Tuesday, 10 July 2012: 9:00 AM
Essex Center/South (Westin Copley Place)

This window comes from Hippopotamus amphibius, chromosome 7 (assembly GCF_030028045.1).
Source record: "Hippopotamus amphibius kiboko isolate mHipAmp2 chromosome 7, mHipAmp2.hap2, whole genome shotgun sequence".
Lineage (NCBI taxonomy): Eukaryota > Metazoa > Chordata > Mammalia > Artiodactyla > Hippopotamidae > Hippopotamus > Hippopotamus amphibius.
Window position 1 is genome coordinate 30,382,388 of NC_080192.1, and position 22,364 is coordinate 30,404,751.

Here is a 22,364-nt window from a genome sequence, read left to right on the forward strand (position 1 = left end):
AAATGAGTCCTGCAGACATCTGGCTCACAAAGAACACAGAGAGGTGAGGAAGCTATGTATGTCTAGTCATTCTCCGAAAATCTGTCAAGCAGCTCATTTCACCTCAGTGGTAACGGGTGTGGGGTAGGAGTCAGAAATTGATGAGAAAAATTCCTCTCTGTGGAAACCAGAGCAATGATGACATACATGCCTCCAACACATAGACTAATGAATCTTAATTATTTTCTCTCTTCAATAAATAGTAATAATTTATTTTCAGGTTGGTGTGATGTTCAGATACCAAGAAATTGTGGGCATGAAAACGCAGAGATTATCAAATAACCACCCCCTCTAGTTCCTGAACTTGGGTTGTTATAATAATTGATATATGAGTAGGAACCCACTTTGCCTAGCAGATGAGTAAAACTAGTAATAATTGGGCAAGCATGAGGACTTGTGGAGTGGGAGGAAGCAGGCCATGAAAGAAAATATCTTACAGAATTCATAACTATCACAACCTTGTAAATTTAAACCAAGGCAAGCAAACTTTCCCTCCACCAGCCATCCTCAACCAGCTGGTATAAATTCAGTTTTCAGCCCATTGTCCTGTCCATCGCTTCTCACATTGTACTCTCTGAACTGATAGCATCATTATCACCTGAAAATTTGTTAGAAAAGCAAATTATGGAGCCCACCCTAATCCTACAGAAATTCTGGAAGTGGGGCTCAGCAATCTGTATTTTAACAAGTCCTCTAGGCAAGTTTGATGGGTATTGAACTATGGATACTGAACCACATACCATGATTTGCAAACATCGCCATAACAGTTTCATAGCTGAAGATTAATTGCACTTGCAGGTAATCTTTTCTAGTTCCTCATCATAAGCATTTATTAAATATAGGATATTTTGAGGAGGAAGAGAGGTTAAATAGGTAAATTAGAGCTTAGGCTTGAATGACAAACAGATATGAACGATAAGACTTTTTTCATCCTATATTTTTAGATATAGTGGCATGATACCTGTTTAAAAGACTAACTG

Turbulence in the urban atmospheric boundary layer occurs at too large a Reynolds number for direct computation, requiring various modeling techniques to reduce computational cost. Multiscale formulations, including grid nesting from the synoptic scale to the city scale and adaptive mesh refinement (AMR) within the city, concentrate grid points where they are needed. AMR is particularly useful for studying building-scale phenomena, such as urban plume dispersion, in which individual buildings must be resolved. Transferring the solution between grid sizes is problematic, however, requiring averaging or interpolation operations that generate errors at grid interfaces. Further errors are generated when using large-eddy simulation (LES) on non-uniform grids, due to dependence of computed quantities on the filter width and dependence on turbulence closure models at the grid scale. Here, explicit filtering and reconstruction of the velocity field are used to decrease grid refinement interface errors in a simulation of periodic, forced isotropic flow through a series of grid refinement interfaces. Different explicit filter types and levels of reconstruction are tested. Results from this canonical flow will inform the use of large-eddy simulation of boundary layer flow and flows on more complicated AMR grids.
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